The Prose Works of Jonathan Swift, D.D. - Volume 07 eBook

This eBook from the Gutenberg Project consists of approximately 345 pages of information about The Prose Works of Jonathan Swift, D.D..
such a confirmation of his acts set the seal of public authority which was desirable, even if not necessary, to a man of Swift’s temper.  He could save himself much trouble by merely pointing to the gold box which was presented to him with the freedom.  Even in this last moment, however, of public recognition, he was not allowed to receive it without a snarl from one of the crowd of the many slanderers who found it safer to backbite him.  Lord Allen may have been wrong in his head, or ill-advised, or foolishly over-zealous, but his ill-tempered upbraiding of the Dublin Corporation for what he called their treasonable extravagance in thus honouring Swift, whom he deemed an enemy of the King, was the act of a fool.  Swift was not the man to let the occasion slip by without advantage.  In the substance of what he said to the Lord Mayor and Aldermen of Dublin in accepting their gift, he replied to the charges made by Lord Allen, and also issued a special advertisement by way of defence against what the lord had thought fit to say.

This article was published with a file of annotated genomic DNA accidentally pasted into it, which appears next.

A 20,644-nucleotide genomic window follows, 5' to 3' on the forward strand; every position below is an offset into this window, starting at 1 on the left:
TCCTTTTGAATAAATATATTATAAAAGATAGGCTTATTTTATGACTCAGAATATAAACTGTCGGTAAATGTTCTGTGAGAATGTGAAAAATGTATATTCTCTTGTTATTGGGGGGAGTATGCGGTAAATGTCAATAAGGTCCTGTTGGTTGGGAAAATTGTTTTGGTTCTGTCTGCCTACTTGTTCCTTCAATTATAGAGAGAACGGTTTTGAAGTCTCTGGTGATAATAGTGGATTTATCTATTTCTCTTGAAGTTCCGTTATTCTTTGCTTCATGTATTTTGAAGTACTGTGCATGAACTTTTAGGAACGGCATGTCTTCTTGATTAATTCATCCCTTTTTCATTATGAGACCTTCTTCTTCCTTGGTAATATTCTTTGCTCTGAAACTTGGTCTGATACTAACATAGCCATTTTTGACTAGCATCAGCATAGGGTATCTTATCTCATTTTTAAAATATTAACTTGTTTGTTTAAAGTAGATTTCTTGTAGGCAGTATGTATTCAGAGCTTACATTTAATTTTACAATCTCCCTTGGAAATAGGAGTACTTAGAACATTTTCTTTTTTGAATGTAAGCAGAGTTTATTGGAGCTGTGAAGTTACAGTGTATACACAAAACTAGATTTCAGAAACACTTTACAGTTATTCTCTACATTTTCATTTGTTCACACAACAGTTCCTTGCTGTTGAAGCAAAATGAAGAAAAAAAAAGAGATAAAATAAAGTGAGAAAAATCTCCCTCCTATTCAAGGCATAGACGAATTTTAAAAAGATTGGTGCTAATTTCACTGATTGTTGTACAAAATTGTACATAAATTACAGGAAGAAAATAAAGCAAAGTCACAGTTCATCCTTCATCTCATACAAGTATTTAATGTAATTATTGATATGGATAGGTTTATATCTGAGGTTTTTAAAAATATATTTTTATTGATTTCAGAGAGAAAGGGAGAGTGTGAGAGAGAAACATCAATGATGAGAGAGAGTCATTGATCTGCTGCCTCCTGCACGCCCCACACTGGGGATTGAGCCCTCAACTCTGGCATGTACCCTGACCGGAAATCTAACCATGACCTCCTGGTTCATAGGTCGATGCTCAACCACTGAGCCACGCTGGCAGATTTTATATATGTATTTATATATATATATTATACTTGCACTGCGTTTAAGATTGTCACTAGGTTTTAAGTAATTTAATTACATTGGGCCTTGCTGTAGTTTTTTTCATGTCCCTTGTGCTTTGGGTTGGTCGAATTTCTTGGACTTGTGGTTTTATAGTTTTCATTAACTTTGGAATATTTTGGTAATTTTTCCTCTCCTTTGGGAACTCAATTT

* * * * *

     Both these pieces are here reprinted; the first from a broadside in
     the British Museum, and the second from a manuscript copy in the
     Forster Collection at South Kensington.

     [T.  S.]

THE SUBSTANCE OF WHAT WAS SAID BY THE DEAN OF ST. PATRICK’S

TO THE LORD MAYOR AND SOME OF THE ALDERMEN, WHEN HIS
LORDSHIP CAME TO PRESENT THE SAID DEAN WITH HIS FREEDOM
IN A GOLD BOX.

When his Lordship had said a few words, and presented the instrument, the Dean gently put it back, and desired first to be heard.  He said, “He was much obliged to his lordship and the city for the honour they were going to do him, and which, as he was informed, they had long intended him.  That it was true, this honour was mingled with a little mortification by the delay which attended it, but which, however, he did not impute to his lordship or the city; and that the mortification was the less, because he would willingly hope the delay was founded on a mistake;—­for which opinion he would tell his reason.”

He said, “It was well known, that, some time ago, a person with a title[106] was pleased, in two great assemblies, to rattle bitterly somebody without a name, under the injurious appellations of a Tory, a Jacobite, an enemy to King George, and a libeller of the government; which character,” the Dean said that, “many people thought was applied to him.  But he was unwilling to be of that opinion, because the person who had delivered those abusive words, had, for several years, caressed, and courted, and solicited his friendship more than any man in either kingdom had ever done,—­by inviting him to his house in town and country,—­by coming to the Deanery often, and calling or sending almost every day when the Dean was sick,—­with many other particulars of the same nature, which continued

Copyrights
Project Gutenberg
The Prose Works of Jonathan Swift, D.D. - Volume 07 from Project Gutenberg. Public domain.